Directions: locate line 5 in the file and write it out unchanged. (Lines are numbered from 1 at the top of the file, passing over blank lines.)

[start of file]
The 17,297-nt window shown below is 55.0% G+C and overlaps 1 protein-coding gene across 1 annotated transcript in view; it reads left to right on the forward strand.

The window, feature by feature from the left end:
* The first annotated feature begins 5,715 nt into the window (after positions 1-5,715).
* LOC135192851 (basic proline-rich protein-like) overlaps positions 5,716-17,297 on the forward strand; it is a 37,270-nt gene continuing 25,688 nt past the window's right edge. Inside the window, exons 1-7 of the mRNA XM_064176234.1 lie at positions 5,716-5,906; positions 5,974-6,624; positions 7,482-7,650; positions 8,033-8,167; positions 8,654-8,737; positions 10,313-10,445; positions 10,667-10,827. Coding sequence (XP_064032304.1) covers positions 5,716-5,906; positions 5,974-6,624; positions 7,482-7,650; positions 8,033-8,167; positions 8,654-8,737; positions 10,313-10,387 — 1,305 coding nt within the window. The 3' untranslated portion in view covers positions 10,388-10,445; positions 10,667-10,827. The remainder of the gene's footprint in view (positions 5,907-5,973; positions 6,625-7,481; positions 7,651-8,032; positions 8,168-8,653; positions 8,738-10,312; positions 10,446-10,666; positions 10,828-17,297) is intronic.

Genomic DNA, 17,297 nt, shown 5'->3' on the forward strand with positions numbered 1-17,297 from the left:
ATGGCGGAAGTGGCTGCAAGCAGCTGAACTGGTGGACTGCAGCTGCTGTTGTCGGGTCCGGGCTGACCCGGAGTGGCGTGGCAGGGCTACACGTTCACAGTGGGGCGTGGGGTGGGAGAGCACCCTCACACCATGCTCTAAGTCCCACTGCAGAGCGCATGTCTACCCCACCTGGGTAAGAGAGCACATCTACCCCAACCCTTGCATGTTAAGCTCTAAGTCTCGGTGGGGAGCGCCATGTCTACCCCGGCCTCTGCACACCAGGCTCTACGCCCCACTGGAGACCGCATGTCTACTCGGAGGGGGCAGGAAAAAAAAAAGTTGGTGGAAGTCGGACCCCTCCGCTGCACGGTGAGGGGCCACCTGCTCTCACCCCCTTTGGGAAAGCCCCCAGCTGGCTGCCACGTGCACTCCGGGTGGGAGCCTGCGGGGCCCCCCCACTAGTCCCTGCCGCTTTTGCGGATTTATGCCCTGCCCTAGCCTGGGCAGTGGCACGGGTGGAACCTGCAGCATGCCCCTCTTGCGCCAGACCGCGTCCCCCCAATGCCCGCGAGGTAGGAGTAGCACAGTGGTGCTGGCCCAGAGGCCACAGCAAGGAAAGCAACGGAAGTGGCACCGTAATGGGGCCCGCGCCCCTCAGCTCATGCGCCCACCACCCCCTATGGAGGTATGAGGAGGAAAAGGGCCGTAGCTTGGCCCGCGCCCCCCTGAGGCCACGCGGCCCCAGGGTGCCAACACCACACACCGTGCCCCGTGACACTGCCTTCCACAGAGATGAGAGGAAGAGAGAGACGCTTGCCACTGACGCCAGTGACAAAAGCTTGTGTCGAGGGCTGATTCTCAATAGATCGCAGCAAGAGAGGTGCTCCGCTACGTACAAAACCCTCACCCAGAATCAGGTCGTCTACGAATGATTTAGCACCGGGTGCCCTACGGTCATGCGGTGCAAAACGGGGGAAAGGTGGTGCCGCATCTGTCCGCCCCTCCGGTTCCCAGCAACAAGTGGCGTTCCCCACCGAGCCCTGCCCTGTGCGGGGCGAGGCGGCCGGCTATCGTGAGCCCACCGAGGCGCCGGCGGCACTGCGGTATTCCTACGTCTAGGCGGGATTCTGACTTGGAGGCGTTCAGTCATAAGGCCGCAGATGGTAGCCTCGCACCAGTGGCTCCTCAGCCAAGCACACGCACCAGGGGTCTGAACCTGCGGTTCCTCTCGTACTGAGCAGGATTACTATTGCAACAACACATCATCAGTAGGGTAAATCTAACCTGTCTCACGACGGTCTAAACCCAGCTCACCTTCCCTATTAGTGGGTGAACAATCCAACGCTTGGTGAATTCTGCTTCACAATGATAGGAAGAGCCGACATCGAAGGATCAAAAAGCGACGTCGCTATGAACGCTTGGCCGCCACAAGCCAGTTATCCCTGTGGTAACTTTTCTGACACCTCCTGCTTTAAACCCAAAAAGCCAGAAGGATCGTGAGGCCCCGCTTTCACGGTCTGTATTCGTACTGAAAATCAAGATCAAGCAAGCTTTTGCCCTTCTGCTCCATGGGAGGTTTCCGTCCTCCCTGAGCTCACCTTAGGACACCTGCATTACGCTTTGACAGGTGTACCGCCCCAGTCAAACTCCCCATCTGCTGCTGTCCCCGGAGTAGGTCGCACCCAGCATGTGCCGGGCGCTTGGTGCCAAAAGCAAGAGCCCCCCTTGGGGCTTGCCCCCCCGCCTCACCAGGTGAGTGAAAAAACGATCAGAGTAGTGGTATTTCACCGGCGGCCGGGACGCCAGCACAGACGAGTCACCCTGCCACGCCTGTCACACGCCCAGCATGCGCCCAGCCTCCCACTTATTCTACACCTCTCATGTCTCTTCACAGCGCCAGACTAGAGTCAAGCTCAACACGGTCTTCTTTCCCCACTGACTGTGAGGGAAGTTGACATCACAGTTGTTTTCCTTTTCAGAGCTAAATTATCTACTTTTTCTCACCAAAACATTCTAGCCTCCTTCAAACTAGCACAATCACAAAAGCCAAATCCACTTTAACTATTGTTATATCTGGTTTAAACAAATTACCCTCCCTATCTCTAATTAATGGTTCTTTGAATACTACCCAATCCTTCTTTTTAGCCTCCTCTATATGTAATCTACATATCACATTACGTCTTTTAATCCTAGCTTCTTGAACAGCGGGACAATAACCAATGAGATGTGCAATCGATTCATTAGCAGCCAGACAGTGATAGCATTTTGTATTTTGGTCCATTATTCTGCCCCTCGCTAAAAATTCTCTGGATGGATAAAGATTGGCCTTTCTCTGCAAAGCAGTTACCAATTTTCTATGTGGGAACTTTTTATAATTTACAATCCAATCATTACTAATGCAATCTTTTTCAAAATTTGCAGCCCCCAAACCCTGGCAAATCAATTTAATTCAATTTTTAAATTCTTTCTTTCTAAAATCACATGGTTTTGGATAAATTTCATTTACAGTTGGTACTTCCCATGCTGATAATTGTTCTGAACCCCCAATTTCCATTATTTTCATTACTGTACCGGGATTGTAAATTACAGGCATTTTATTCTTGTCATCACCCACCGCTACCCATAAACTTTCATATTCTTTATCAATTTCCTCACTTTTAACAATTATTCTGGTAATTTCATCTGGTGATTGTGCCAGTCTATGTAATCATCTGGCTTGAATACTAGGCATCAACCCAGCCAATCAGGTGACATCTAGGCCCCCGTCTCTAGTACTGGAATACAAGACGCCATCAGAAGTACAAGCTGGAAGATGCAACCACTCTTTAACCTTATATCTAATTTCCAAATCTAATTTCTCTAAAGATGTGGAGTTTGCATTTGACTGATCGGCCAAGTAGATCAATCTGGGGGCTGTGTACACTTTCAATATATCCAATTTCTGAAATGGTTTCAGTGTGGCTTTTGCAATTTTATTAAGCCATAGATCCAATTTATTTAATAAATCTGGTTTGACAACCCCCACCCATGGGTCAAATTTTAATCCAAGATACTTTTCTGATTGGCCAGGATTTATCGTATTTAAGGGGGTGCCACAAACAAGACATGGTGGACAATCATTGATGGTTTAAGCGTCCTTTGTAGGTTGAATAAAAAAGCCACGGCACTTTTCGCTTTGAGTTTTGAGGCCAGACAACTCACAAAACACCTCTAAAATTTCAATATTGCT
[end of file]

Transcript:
Genomic DNA, 17,297 nt, shown 5'->3' on the forward strand with positions numbered 1-17,297 from the left: